Gouvia holidays are the business for seafarers and sunbathers. The town lives a seriously laidback lifestyle, and boasts a marina that’s punching well above its weight.
Italian back story
Gouvia might have its feet planted firmly on Greek soil, but it’s got the Italians to thank for the biggest chunks of its history. Venetian predecessors had a hand in nearly all of the historic sites around here, and the stone arches of an ancient shipyard are the best-preserved today. Pick up the trail in the island’s capital, Corfu Town, and you’ll see a similar set-up – the standout structure’s a whopping seafront fortress, which the Venetians built to ward off Ottoman invaders.
Chills and thrills
Timekeeping goes out the window here, as everything runs at a far-from-hectic pace. Pebble beaches are spread out from one another, and there are so many that it doesn’t matter when you rock up – there’ll always be space. July and August sees the biggest influx of visitors, many of whom coast into the marina as part of a day’s yachting. It’s Corfu’s place to be for boaters, who eye up each other’s rides and take breaks from bobbing by calling in at the crop of nearby restaurants. At the less swanky end of the scale, jet-skis and banana boats rip across the shallows.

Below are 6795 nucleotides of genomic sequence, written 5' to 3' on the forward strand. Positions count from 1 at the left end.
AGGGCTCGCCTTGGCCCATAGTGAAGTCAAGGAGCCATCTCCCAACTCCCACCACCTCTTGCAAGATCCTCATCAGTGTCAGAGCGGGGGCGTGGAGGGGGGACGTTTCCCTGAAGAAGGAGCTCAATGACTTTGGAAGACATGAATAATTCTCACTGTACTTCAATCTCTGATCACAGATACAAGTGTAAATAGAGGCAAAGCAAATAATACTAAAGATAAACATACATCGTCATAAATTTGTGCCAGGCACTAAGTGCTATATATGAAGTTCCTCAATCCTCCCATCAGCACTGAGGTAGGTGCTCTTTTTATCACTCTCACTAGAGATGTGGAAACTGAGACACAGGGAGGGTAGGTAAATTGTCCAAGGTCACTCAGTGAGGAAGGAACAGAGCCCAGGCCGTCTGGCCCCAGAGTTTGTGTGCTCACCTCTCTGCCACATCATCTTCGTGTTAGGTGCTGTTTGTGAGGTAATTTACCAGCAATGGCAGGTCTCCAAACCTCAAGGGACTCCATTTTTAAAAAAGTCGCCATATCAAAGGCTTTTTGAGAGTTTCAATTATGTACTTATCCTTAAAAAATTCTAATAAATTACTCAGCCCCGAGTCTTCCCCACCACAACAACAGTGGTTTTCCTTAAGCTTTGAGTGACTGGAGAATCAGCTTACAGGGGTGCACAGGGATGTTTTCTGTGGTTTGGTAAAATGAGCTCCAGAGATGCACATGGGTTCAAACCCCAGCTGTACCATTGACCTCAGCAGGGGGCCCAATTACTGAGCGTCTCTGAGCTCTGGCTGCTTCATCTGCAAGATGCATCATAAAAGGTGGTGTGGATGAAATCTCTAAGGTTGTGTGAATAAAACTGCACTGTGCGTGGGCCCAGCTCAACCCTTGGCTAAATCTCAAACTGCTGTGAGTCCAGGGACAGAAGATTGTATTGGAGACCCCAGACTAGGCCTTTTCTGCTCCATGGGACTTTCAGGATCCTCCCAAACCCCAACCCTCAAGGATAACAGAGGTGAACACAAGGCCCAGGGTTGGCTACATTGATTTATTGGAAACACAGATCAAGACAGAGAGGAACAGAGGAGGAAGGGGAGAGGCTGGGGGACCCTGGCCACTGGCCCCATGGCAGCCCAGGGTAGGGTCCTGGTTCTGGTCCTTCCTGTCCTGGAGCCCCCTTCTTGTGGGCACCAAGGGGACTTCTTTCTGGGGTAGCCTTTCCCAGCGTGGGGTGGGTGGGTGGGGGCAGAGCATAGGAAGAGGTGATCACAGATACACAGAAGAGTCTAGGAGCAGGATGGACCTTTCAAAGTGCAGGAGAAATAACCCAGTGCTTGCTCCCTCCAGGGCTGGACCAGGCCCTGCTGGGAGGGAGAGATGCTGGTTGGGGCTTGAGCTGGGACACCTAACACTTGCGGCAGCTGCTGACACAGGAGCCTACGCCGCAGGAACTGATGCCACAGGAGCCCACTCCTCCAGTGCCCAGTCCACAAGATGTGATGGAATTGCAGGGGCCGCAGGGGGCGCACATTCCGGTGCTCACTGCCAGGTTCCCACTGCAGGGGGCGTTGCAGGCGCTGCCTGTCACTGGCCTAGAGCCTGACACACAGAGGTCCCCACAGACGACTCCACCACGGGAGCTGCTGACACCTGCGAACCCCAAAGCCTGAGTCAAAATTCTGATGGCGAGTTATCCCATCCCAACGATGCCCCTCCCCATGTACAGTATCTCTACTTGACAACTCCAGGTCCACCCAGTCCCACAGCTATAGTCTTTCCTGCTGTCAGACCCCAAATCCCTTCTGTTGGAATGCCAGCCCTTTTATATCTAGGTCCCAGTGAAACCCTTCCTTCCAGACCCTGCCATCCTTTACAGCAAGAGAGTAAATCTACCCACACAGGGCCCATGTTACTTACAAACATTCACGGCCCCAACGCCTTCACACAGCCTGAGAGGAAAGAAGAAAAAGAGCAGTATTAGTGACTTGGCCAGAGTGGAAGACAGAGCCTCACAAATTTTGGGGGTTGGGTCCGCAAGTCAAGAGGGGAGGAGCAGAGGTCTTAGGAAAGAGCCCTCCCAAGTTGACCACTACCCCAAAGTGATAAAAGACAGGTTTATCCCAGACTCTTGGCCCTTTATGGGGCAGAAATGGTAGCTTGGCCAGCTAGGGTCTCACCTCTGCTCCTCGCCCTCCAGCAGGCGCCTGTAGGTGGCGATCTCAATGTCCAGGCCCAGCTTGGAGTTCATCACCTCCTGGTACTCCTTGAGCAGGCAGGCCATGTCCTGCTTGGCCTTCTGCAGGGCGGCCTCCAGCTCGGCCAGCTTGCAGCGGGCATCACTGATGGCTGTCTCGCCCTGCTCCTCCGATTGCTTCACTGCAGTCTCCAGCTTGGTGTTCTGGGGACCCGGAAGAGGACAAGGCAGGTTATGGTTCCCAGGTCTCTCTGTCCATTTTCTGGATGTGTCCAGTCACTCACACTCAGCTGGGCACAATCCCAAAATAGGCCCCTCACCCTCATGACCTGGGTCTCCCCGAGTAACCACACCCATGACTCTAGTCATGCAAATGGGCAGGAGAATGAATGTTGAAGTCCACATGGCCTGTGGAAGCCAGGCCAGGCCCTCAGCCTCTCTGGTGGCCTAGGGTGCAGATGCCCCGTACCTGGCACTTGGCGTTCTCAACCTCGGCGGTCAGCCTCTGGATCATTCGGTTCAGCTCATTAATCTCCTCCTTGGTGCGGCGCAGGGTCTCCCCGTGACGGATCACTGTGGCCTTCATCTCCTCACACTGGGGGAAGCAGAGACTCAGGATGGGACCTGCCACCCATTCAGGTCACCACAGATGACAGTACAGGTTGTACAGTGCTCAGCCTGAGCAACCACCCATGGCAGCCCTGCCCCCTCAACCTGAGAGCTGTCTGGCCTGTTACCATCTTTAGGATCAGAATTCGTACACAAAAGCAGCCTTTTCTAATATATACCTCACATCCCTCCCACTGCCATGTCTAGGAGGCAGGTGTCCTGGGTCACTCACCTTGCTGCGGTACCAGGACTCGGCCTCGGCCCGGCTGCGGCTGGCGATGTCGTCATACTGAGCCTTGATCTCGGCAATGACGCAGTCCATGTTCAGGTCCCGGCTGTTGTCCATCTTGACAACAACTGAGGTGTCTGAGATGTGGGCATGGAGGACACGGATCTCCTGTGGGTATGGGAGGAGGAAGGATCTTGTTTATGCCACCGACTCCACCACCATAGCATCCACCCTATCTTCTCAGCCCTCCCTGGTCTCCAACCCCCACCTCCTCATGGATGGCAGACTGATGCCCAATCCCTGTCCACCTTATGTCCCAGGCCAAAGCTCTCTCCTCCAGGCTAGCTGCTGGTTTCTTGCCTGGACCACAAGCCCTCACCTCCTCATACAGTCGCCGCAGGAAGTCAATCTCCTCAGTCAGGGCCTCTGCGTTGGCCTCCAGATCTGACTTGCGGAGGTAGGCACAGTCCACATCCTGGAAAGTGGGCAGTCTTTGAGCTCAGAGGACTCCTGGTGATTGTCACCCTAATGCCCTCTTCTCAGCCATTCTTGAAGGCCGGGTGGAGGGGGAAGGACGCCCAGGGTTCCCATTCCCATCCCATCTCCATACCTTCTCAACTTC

Gouvia’s waterfront is a bit of a head-scrambler, as the Ionian Sea looks more like a giant lake from the shoreline. It’s all down to the outline of the bay, which is a natural harbour that’s shaped like a big rectangle. Villas and beach hotels peek out from the fringe of trees, and the sheltered waters make for tip-top swimming. One of the most picturesque spots is the Church of Ypapanti, which pokes out into the water on a peninsula-style island.
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